John Bolton is in a world of hurt. With Democrats firing at him and Republicans stepping back, too scared to say anything for fear of incurring the wrath of the minority party, he finds himself with very few powerful friends. And again, the Senate Republicans should hang their heads in shame for their failure to support a guy with strong convictions. Like Neville Chamberlain, they have failed to recognize that the opposition has declared war and is gaining ground.
So what is it that disqualifies Mr. Bolton? The Democrats are most offended by the support he receives from the White House. They are somehow troubled by the fact that Bush would be appointing someone for a foreign policy related office who actually agrees with him. Notwithstanding the fact that it is the prerogative of the President of the United States to set U.S. foreign policy, the Dems on the far left are more eager to see the likes of another Madeline Albright (Kim Jong Il's favorite carpet) or Sandy Berger (the man Al Qaida most wants on the National Security Council) kowtowing to Kofi Annan's corrupt Secretariat. The Leftist Dems hate Bush, hate his leadership, and hate the fact that he continued to humiliate them at the ballot box, and Bolton is just their punching bag.
Be that as it may, the excuses that are being used to justify derailing the appointment are the fact that he vociferously disagreed with people who did not take terror threats seriously. He may have even been socially unpleasant towards them. He wasn't kind to underlings. He hurt feelings. So let's apply the very same standard to some other folks who held or want to hold positions of trust.
Let's look first to Bill Clinton. Anyone recall how he treated Al Gore after he lost the election? They had it out in the Oval Office. Bill accused Al of blowing the lead that Clinton had built for him. Of course, Bill plucked the heartstrings of Monica Lewinsky who, even after the affair was exposed and over, still appeared to believe when she spoke to Barbara Walters that she and Bill had a future. And then there was the military. One of his first directives was to keep people in uniform out of the West Wing. It went up as a trial balloon coming from a staffer, but few things happened without the approval of Bill or Hillary. Then we have patently illegal behavior towards Paula Jones and Juanita Broderick. Mistreatment of subordinates. Antisocial behavior. But he's not the only Clinton.
The Junior Senator from New York is a prize. Anyone recall the Whitewater deal where an S&L fell so that she and her firm, the Rose Law Firm, could profit? Or how about lamps flying across the White House Residence (confirmed by a Secret Service agent I knew)? Or the White House Travel Office firings and the character assassinations of those employees? Or the trail of roadkill that followed she and her husband (the McDougals, Vince Foster, Web Hubbell, and now Sandy Berger)? Or the time that she and Bill (yes, she & Bill) lost a Congressional race in 1974 after which she lashed out at the campaign strategist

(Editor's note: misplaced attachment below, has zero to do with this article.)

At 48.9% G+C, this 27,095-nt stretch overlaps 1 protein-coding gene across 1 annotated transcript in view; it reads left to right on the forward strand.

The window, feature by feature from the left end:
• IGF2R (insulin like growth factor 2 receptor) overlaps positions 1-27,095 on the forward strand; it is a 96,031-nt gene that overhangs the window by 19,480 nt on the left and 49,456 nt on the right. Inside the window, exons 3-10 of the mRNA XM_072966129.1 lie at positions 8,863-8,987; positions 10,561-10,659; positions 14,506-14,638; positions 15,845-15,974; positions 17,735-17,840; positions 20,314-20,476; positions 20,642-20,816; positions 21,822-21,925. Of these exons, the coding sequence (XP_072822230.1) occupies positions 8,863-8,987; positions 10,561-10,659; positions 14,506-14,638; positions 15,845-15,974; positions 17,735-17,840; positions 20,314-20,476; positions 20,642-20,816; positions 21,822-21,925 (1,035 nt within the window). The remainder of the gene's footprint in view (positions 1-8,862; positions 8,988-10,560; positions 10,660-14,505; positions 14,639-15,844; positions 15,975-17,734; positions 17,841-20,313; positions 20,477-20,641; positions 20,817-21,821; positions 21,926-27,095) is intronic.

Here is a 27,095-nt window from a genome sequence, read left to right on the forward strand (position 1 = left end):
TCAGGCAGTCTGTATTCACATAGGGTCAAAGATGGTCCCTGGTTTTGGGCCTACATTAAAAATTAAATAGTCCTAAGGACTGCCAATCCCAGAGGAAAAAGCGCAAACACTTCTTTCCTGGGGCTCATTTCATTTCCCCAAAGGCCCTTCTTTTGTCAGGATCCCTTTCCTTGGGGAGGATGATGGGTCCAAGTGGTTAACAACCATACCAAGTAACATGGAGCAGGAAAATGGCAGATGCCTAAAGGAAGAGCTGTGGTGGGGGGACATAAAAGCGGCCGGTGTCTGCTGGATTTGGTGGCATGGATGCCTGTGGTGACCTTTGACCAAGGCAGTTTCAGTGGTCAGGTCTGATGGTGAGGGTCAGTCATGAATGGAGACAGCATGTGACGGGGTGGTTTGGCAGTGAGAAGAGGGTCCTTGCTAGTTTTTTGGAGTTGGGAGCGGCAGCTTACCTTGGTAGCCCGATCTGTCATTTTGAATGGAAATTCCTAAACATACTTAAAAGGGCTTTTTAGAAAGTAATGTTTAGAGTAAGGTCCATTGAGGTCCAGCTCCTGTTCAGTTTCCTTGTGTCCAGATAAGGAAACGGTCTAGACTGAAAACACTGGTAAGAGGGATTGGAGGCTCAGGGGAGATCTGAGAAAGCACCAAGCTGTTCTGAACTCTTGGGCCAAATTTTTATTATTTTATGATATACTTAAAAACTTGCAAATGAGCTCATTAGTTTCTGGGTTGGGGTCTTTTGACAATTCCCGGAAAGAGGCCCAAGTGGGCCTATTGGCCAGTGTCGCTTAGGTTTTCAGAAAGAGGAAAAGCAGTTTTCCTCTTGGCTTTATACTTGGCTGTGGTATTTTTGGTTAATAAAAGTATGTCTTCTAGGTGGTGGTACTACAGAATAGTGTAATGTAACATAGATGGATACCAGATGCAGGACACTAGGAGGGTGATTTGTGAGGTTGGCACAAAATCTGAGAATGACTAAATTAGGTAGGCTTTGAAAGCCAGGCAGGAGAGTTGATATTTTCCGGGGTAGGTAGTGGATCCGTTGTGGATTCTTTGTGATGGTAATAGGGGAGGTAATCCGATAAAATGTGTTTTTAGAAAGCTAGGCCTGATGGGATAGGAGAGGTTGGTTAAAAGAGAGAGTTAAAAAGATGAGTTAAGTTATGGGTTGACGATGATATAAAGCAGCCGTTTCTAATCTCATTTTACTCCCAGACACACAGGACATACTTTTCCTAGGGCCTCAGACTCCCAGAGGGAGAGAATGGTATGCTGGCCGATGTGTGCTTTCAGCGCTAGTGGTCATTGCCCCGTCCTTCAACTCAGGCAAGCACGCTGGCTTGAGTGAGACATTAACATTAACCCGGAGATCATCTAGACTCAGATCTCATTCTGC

, casting aspersions about his Jewish heritage with a smattering of four letter words? Hillary is a maniac. Secret Service Agents considered it torture to protect her.
And speaking of that, a former Secret Service neighbor of mine was on the Al Gore detail in 1999 and 2000. He constantly remarked that Gore was about as bad as Hillary. He was a whiner, mistreated his detail, and was anything but a pleasant boss. Given his behavior over the past four years, that should surprise nobody.
And as far as mistreating the Secret Service goes, John Kerry's blaming a fall on a ski slope on his Secret Service detail, and then cursing the man was a delight. His completely grotesque mistreatment of Vice President Cheney's daughter during the debates confirmed the perception that he regarded people as tools, not equals deserving of respect.
Now let's talk about a few success stories. Jeanne Kirkpatrick, our U.N. Ambassador under Ronald Reagan took nothing from the U.N. And what happened? The United States became the chief international power broker, not the U.N. Secretary General. The Soviets were forced to deal with the United States directly, and while Reagan was personally quite affable towards Chernenko and Gorbachev, he was only too eager to leave the Reykjavik summit without a deal because such a thing didn't help the U.S.
And it seems the Dems forget their own poster boy, John F. Kennedy, who today would no longer recognize the party he once led. Kennedy put Adali Stevenson as the U.N. ambassador. Stevenson was no carrot. He was all stick and he represented Kennedy's interests to the hilt. And as for Kennedy, his very un-diplomatic treatment of Castro and Khruschev during the Cuban Missile Crisis proved to be a defining moment in the cold war--he dealt at aggression, not with it.
Bolton's critical attitude towards the U.N. is also grounds for his opposition. But no Democrat ever objected to Daniel Patrick Moynihan who returned from New York with observations similar to Bolton's. Of course, liberals disagree with the comparison, noting like in this article
that Kirkpatrick and Moynihan's hard styles "suited the times", but that these times which call for U.S. leadership (presuming that Moynihan's and Kirkpatrick's didn't) require someone who will overlook the glaring faults in what is being daily exposed as an institution corrupt from the top down which has been manipulated by 3rd world dictators.
The opposition to Bolton's nomination says much more about the Senate Democrats than it does Bolton. They prefer subordinating U.S. interests in order to have comity with tinpot dictators than upholding the oath they took to look out for the best interests of the United States people.